After the Christmas break, which involved three glorious weeks out of the office – although sadly not three weeks off work – I donned my grown-up clothes, found my heels under the sofa and made like a heffalump back into the office.
Not that I don’t like my job or my workmates, of course (they read this). But getting back into work mode after a break, especially the Christmas/New Year one, can be as difficult as jelly-wrestling Harry Potter when he’s wearing his invisibility cloak.
It appears that over that period I once again picked up the habit of having a drink at lunchtime and let my love of inappropriate language get slightly out of control. I spent much of my first week back in the office wrestling with my natural inclination to say whatever I felt and reacquainting myself with the polite vocabulary I’d left in my knickers drawer for safe keeping.
Usually I manage to keep my gutter mouth quiet from 8-5, as do the majority of my workmates. And if there are exclamations of vulgarity, I note most people keep it to ‘acceptable’ filth. There are occasional shouts of “who the beast with two backs did that”, or the more usual “faecal matter”. And “bleeding devil’s pit” seems to be accepted almost everywhere.
However, a newsroom I used to work in took it to another level. Quite an eye-opening one. All those deadlines bring out one’s inner fishwife. It’s also probably the only place where someone could legitimately shout, “How are we spelling ‘man who engages in incestuous relations with his mother’ this week?” after a certain politician’s rant a few years ago.
I once spent a year teaching English in a South Korean kindergarten. Small children, regardless of their nationality, can tell when you’ve said something very naughty indeed and then, bless them, enjoy repeating it. I sincerely hope their parents just thought their little munchkins were incapable of pronouncing count correctly. An honest mistake on my part, I promise.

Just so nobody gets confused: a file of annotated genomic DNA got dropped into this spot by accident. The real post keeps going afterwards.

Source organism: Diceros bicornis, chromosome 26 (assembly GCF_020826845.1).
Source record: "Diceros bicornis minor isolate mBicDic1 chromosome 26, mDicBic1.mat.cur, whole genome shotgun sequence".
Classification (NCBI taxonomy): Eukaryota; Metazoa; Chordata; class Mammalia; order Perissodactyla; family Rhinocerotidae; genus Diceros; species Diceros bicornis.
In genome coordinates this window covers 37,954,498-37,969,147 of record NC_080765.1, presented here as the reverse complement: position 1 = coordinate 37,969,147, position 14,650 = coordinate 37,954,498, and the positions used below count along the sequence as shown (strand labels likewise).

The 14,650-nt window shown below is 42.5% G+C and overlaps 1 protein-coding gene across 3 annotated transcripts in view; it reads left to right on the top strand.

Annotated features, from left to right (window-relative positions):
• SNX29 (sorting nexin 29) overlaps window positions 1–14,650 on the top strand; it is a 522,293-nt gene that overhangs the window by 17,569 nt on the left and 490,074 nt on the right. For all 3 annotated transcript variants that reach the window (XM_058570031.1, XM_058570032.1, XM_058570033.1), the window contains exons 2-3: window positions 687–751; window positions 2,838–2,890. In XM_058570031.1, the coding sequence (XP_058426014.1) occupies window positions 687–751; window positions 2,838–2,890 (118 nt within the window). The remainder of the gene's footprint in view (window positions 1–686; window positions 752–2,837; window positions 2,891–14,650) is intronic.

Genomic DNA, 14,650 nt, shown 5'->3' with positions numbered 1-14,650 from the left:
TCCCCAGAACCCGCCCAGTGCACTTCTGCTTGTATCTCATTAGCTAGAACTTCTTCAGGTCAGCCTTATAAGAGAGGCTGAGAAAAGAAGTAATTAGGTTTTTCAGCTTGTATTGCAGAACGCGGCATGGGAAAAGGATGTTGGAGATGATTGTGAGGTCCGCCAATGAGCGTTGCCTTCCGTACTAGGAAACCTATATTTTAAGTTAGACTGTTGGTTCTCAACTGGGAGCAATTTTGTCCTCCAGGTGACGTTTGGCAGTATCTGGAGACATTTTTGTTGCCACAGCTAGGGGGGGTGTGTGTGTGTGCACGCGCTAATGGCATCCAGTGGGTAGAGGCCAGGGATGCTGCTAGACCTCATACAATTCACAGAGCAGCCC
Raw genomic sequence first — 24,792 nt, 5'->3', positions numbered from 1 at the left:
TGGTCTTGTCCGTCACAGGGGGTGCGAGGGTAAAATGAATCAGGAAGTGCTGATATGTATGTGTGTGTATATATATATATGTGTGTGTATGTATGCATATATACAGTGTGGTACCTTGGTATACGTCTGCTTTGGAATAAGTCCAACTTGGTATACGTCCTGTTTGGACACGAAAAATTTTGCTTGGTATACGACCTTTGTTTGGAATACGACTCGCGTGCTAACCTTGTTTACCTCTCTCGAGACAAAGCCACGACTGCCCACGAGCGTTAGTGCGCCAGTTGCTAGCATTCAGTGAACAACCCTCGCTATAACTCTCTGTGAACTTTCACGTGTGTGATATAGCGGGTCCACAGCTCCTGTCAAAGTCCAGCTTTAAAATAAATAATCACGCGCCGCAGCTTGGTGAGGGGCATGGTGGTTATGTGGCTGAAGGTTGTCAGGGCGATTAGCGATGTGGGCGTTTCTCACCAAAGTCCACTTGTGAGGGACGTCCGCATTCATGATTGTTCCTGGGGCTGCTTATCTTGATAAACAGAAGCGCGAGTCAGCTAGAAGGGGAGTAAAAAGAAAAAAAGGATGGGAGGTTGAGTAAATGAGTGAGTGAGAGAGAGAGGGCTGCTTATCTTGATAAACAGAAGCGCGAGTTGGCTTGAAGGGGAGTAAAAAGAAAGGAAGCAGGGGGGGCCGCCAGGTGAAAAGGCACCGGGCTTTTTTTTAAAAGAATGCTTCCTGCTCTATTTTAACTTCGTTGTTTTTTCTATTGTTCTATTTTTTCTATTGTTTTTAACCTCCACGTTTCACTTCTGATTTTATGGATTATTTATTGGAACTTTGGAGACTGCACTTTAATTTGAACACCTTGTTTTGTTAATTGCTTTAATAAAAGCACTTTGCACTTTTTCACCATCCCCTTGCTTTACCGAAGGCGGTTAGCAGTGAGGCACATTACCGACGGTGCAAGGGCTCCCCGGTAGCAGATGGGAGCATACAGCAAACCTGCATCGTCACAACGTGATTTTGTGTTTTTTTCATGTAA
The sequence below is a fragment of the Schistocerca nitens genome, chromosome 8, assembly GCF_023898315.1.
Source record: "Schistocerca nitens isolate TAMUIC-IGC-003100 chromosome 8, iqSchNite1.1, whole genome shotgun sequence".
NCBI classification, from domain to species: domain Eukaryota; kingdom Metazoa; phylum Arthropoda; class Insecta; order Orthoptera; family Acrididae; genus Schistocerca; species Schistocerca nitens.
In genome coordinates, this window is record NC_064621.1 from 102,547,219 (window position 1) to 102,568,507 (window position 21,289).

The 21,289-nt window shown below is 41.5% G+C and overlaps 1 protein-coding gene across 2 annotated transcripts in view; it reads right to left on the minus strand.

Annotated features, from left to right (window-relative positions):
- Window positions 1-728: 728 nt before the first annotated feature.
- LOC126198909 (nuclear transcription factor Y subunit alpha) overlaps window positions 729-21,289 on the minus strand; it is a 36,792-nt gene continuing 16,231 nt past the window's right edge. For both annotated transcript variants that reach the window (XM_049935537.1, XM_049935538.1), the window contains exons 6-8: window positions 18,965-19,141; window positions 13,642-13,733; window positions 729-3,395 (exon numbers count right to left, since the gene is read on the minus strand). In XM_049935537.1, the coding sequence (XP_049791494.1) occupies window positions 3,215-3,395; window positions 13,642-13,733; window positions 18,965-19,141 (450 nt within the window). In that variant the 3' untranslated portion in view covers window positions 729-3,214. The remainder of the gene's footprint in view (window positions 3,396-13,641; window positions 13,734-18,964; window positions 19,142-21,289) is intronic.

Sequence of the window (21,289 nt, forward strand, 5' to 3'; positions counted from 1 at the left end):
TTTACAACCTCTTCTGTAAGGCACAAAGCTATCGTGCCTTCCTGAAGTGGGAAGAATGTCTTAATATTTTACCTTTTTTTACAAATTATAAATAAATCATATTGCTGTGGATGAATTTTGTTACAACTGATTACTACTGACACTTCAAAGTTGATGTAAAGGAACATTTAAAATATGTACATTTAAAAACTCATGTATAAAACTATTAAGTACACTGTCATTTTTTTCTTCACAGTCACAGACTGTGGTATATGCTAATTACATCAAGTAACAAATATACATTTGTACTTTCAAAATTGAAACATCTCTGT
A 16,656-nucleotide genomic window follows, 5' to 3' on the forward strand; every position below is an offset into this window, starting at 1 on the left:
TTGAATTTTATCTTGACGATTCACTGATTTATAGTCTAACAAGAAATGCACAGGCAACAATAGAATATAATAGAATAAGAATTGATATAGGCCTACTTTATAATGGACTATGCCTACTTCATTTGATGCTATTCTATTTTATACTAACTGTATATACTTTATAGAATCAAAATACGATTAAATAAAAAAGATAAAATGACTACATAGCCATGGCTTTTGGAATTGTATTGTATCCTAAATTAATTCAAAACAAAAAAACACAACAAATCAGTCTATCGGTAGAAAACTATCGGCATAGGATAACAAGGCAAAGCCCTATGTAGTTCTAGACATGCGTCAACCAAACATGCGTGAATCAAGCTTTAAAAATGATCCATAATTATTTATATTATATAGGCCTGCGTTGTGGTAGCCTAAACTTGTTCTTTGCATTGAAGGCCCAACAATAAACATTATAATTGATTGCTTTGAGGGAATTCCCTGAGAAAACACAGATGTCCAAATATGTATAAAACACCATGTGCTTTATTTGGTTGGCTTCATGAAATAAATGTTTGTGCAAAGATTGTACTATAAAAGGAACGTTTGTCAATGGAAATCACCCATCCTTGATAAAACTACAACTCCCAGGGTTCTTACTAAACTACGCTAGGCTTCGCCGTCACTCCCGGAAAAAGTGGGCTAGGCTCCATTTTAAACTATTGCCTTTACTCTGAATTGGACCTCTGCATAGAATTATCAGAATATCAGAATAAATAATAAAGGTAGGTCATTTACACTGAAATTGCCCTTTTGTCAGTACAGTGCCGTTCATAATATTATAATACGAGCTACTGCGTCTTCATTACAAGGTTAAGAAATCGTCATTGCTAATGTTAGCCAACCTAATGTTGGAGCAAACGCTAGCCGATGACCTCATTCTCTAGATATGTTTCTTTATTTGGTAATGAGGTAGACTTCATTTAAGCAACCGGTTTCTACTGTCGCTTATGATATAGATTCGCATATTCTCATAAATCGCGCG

Work emails are another place where keeping vulgarity to a minimum is recommended. For some reason, seeing obscenities written down is somehow more shocking than hearing them. And often it’s so much more entertaining. A workmate sent an email without checking it and the client was fortunate enough to read about someone’s previous experience whoring for a law firm. Working/whoring – you say potato, I say ... actually I can’t say anything because I’m too busy sniggering.
While I don’t think the workplace is an appropriate outlet for excessive vulgarity, I did find my workmates in London pant-wettingly hysterical when they swore. It’s the accents. It’s just like the telly! Thomas the Tank Engine gets a bit dirrrrrty after a hard day’s shunting.
But, to quote my mum: ”There’s a code, darling.”
My personal code of conduct meter says I’m usually 90 percent clean and 10 percent in dire need of having my mouth washed out. Does anyone else find it tricky to maintain 100 percent cleanliness in the language stakes? Or I am just quite depraved?